“If you want something new,
you have to stop doing something old”
Peter F. Drucker
“The secret to so many artists living so long
is that every painting is a new adventure.
So, you see, they’re always looking ahead
to something new and exciting.
The secret is not to look back.”
Norman Rockwell



“Change is the end of something you know
and the beginning of something else
that you don’t know.
Something new that holds opportunities.”
Kholoud Yasser



“It is only when we are ready
to give up on some things in our lives
that we could receive new things.”
Sunday Adelaja



“So may the New Year be a happy one to you,
happy to many more
whose happiness depends on you!”
Charles Dickens
Photos by Woodland Gnome
January 1, 2018

What I am reading this week:  Garden Revolution by Larry Weaner and Thomas Christopher

Weaner and Christopher captivated my interest on the first page.  Theirs is a practical philosophy of gardening, which guides our doings and our not-doings.  They garden to guide a thriving eco-system in the proud tradition of  Doug Tallamy and Rachel Carson.

Many thanks to my dear friend who gifted me with a fresh copy of Tallamy’s Bringing Nature Home last week, inspiring me to remind myself of its important guidance.

I am reading these books now to focus on the bigger picture of why I garden,  ahead of beginning my Virginia Cooperative Extension Master Gardener training class next week.

These authors remind us that often less is more; that cooperation with nature always adds value to our efforts, and sparks hope for our ecosystem and the continued viability of life on our planet.

January is my favorite time of year to study gardening books and catalogs.  If you use these frosty days and long winter nights for study, too; I invite you to take a look at these inspiring volumes.

‘Faux’ Snow?

It remained above freezing, 32F, during our snow yesterday and well into the night. How did this snow accumulate on such a warm day?

It remained above freezing, in the mid 30s F,  during our snow yesterday and well into the night. How did this snow accumulate on such a warm day?


I remember watching it snow through the classroom window, all those years ago. 

Snowflakes filled the air, and we all hoped for an early release followed by a ‘snow day’ off.  But as hard and fast as the snow fell, it barely covered the grass outside our school; the parking lot shiny wet but clear.  It just wasn’t sticking.  Why?  Do you remember when it had to be freezing for snow to ‘stick?’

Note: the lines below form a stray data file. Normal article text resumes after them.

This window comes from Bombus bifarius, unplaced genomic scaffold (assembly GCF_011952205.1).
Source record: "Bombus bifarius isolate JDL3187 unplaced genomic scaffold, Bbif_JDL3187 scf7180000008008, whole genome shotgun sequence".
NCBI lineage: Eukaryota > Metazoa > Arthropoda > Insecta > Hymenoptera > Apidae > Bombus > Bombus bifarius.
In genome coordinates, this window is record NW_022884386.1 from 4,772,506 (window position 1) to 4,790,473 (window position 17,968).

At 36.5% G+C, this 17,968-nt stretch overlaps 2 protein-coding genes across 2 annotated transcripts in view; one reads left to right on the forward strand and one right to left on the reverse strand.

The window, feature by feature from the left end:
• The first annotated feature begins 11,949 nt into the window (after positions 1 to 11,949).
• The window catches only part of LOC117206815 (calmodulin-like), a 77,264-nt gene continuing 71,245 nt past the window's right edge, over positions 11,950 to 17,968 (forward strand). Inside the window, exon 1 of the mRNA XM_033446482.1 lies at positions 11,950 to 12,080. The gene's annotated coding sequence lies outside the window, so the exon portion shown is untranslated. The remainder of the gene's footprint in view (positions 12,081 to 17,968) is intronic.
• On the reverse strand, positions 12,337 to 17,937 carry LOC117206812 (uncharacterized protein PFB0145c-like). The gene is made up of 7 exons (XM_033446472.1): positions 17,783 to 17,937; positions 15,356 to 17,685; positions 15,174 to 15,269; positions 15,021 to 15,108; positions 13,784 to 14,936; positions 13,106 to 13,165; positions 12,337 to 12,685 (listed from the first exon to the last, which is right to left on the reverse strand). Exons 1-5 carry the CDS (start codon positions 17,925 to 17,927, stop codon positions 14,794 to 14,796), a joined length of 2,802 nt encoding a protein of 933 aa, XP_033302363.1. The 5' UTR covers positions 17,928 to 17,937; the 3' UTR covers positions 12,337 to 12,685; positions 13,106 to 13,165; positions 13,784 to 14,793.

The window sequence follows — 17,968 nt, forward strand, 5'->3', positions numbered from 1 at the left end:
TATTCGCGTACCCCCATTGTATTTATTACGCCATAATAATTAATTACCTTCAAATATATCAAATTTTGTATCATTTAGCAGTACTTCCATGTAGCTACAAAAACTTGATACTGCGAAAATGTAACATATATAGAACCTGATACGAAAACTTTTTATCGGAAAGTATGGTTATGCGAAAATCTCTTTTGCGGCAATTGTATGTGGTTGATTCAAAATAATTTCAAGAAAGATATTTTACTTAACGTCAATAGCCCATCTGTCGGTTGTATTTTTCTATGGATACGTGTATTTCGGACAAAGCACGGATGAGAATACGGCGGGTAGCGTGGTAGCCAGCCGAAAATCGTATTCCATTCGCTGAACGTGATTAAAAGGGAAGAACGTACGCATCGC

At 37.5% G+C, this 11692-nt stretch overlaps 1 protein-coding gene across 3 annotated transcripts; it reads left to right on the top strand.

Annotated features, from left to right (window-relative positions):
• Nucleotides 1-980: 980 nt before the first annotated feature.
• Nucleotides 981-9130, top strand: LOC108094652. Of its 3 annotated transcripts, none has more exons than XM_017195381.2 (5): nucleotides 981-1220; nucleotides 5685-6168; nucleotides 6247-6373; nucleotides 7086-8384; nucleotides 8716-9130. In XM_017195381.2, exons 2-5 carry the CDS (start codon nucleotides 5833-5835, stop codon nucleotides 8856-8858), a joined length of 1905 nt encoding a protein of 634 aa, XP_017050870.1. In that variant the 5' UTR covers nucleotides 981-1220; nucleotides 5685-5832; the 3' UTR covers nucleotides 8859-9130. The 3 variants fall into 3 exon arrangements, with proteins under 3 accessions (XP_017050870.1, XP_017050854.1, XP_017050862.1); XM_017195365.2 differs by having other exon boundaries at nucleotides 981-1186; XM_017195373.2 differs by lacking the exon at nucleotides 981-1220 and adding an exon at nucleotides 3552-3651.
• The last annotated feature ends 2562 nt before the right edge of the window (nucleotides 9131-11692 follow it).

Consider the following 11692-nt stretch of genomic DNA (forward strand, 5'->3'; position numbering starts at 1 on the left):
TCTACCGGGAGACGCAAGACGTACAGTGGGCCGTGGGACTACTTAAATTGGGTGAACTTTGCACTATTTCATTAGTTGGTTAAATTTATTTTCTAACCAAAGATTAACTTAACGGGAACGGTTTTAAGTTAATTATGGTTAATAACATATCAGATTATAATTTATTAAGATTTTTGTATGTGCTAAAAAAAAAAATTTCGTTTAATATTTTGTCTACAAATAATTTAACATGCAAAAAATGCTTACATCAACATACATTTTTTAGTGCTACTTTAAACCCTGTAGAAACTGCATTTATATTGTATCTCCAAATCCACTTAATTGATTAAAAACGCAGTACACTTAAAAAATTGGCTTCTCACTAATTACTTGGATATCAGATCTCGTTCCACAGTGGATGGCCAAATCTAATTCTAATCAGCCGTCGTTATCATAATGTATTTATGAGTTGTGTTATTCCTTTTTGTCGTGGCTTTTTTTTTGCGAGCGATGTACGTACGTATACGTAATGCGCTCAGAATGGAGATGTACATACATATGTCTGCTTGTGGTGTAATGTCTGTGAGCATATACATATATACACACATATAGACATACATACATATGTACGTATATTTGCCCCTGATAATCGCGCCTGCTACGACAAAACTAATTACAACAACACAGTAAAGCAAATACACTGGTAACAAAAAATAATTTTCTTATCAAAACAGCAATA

In grade school science classes we learned that ice forms at 32F or 0C.  Snow formed in the frozen clouds high above our heads and drifted down to Earth.  But if the Earth was still warm, it melted on contact.  Oh, those were the days….. of real snow and normal weather.


January 17, 2016 snow2 005


Yes, I’m nostalgic.  As lovely as our snow might have left the garden yesterday, the uncomfortable little secret, the truth in other words, is that our temperatures remained in the mid-30s all day yesterday and well into the night.  And yet, we watched huge, sloppy wet flakes of snow quickly cover the ground, the shrubs, tree branches and roofs.

We had nearly 2″ of snow on the deck railings before it quit in mid-afternoon.  And such a heavy snow!  It weighted down the shrubs and bamboo terribly, uprooting and bringing 30′ bamboo stalks over to touch the ground under the weight of it clinging to their upper branches.

We had early morning rain, yesterday, before it changed over to the frozen stuff, which left puddles of water on the front patio.  Those puddles never froze all day; and yet flakes of ‘slush’ floated on top much of the afternoon.

When I made my afternoon circuit around the yard, broom in hand knocking some of the weight off of the bamboo and the shrubs, my boots sank down into the muddy wet ground.  The ground was far from frozen, and yet was covered in an inch of ‘snow.’

How is this even possible? 


Snow remains on trees, roofs, and the garden late this afternoon. Once the temperature finally dropped overnight, it went down to the 20s for much of today.

Snow remained on trees, roofs, and the garden late this afternoon. Once the temperature finally dropped overnight, it went down to the 20s for much of today.


Maybe you remember, as I do, a certain company’s TV ad slogan : “Better Things for Better Living…. Through Chemistry.”  It was their official slogan from 1935 until 1982, so I grew up hearing it often.  Chemical company research has improved daily life in many ways.  And it has also produced some pretty noxious products which have done great harm to our environment.  Scientific research remains a mixed bag in any area you care to name.

But it was in the early 20th Century, in our modern era, when entrepreneurial scientists first began to offer their services to ‘make rain’ in drought stricken areas of our country.

The city of San Diego hired Charles ‘Rainmaker’ Hatfield for $10,000 to fill the Lake Morena reservoir, after several years of severe drought.  Hatfield mixed and then heated certain chemicals together to ‘seed’ the clouds; with dramatic results.  He couldn’t spray them from an airplane, but he burned the chemicals on tall towers around the lake.  Hatfield was too successful.

After 17 days, 11.4 inches of rain fell, flooding the lake, bursting dams, causing mudslides.     Residents sued the city for millions of dollars worth of damage.  San Diego never paid their ‘Rainmaker’ for his efforts because of their catastrophic results.


Beginning as rain, our snow yesterday soon grew thick and heavy. The forecast for 'scattered flurries' mushroomed into hours of heavy, accumulating snow. More is on the way....

Beginning as rain, our snow yesterday soon grew thick and heavy. The forecast for ‘scattered flurries’ mushroomed into hours of heavy, accumulating snow. More is on the way….